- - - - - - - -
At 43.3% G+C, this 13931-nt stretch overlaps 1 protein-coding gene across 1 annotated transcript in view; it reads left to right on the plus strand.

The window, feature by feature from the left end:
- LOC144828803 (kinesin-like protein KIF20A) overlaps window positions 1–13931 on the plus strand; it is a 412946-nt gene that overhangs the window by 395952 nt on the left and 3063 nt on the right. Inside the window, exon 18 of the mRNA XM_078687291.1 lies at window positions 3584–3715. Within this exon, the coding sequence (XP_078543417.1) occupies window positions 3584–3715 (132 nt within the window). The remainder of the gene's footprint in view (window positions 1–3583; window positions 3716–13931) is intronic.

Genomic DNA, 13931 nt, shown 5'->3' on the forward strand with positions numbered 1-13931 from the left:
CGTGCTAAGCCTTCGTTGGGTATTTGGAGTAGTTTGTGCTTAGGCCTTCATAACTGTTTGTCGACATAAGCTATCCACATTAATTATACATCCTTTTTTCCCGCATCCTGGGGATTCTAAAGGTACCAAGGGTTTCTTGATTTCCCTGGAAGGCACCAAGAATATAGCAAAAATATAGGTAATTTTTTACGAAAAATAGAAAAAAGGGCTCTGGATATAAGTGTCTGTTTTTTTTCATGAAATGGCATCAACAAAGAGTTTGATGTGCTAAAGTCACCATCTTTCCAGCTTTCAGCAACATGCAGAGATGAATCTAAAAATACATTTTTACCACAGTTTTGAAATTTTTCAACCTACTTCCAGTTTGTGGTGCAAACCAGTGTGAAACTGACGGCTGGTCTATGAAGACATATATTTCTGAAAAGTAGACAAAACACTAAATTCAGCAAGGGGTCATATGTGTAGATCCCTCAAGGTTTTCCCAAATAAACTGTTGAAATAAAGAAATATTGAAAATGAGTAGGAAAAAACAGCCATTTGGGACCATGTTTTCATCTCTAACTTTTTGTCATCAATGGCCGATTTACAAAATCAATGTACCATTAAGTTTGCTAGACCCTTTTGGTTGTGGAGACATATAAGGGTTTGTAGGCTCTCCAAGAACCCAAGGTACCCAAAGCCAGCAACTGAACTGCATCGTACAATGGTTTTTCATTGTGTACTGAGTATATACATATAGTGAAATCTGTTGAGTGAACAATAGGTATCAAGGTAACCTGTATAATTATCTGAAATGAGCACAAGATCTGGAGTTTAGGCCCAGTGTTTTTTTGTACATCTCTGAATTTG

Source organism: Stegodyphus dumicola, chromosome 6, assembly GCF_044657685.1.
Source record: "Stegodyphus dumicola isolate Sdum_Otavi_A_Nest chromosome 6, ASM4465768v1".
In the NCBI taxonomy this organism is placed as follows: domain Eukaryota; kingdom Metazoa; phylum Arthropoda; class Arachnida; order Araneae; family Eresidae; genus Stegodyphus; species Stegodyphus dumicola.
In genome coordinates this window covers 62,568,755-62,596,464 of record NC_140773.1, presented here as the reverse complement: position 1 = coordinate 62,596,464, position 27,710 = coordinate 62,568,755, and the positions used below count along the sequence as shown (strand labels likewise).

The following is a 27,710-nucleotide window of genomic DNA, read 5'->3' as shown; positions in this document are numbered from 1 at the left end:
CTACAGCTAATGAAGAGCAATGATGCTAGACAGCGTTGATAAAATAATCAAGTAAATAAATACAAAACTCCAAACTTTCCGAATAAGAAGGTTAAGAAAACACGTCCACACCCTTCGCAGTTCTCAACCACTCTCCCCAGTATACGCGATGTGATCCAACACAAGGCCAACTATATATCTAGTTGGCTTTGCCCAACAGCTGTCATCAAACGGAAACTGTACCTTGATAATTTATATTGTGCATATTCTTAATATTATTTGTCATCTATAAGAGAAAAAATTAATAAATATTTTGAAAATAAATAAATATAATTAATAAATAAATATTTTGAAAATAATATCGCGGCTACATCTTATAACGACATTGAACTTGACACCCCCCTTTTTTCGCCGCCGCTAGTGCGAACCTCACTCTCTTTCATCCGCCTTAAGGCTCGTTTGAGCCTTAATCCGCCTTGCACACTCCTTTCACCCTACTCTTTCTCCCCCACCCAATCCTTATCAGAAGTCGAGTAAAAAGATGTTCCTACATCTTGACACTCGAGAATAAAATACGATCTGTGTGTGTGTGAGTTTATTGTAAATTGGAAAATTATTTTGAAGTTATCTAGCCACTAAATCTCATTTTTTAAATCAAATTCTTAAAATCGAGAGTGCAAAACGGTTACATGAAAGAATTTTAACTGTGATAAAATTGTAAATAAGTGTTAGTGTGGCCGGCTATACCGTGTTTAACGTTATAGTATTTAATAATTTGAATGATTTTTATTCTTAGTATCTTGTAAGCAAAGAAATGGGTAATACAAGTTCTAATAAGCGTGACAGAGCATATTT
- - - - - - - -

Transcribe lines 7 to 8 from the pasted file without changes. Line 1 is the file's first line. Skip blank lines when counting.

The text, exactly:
Source record: "Stegodyphus dumicola isolate Sdum_Otavi_A_Nest chromosome 6, ASM4465768v1".
In the NCBI taxonomy this organism is placed as follows: domain Eukaryota; kingdom Metazoa; phylum Arthropoda; class Arachnida; order Araneae; family Eresidae; genus Stegodyphus; species Stegodyphus dumicola.